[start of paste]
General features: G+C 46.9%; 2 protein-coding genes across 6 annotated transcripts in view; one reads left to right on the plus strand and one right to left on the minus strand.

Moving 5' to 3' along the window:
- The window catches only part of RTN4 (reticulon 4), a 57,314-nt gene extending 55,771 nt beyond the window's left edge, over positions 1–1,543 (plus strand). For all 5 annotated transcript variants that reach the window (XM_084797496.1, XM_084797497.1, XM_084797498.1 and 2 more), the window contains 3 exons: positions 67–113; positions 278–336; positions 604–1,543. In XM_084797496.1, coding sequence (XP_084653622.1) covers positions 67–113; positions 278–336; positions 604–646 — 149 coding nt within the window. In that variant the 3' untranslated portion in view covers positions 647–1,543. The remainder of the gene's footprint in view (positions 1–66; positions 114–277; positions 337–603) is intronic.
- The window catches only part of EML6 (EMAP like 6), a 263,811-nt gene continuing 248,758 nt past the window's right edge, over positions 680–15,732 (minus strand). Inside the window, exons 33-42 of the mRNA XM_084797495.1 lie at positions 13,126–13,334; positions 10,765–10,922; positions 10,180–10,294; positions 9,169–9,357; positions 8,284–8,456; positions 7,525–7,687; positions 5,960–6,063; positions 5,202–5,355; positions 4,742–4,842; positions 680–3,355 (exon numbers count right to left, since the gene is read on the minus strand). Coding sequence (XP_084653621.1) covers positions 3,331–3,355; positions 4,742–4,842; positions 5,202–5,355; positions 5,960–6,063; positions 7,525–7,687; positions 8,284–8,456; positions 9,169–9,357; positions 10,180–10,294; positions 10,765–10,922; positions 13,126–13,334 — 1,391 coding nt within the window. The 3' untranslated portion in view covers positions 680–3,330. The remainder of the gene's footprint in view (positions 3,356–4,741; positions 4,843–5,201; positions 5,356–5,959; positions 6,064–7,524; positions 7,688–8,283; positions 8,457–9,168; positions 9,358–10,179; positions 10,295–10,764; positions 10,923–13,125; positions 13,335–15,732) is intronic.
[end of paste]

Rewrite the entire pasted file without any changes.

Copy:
General features: G+C 46.9%; 2 protein-coding genes across 6 annotated transcripts in view; one reads left to right on the plus strand and one right to left on the minus strand.

Moving 5' to 3' along the window:
- The window catches only part of RTN4 (reticulon 4), a 57,314-nt gene extending 55,771 nt beyond the window's left edge, over positions 1–1,543 (plus strand). For all 5 annotated transcript variants that reach the window (XM_084797496.1, XM_084797497.1, XM_084797498.1 and 2 more), the window contains 3 exons: positions 67–113; positions 278–336; positions 604–1,543. In XM_084797496.1, coding sequence (XP_084653622.1) covers positions 67–113; positions 278–336; positions 604–646 — 149 coding nt within the window. In that variant the 3' untranslated portion in view covers positions 647–1,543. The remainder of the gene's footprint in view (positions 1–66; positions 114–277; positions 337–603) is intronic.
- The window catches only part of EML6 (EMAP like 6), a 263,811-nt gene continuing 248,758 nt past the window's right edge, over positions 680–15,732 (minus strand). Inside the window, exons 33-42 of the mRNA XM_084797495.1 lie at positions 13,126–13,334; positions 10,765–10,922; positions 10,180–10,294; positions 9,169–9,357; positions 8,284–8,456; positions 7,525–7,687; positions 5,960–6,063; positions 5,202–5,355; positions 4,742–4,842; positions 680–3,355 (exon numbers count right to left, since the gene is read on the minus strand). Coding sequence (XP_084653621.1) covers positions 3,331–3,355; positions 4,742–4,842; positions 5,202–5,355; positions 5,960–6,063; positions 7,525–7,687; positions 8,284–8,456; positions 9,169–9,357; positions 10,180–10,294; positions 10,765–10,922; positions 13,126–13,334 — 1,391 coding nt within the window. The 3' untranslated portion in view covers positions 680–3,330. The remainder of the gene's footprint in view (positions 3,356–4,741; positions 4,843–5,201; positions 5,356–5,959; positions 6,064–7,524; positions 7,688–8,283; positions 8,457–9,168; positions 9,358–10,179; positions 10,295–10,764; positions 10,923–13,125; positions 13,335–15,732) is intronic.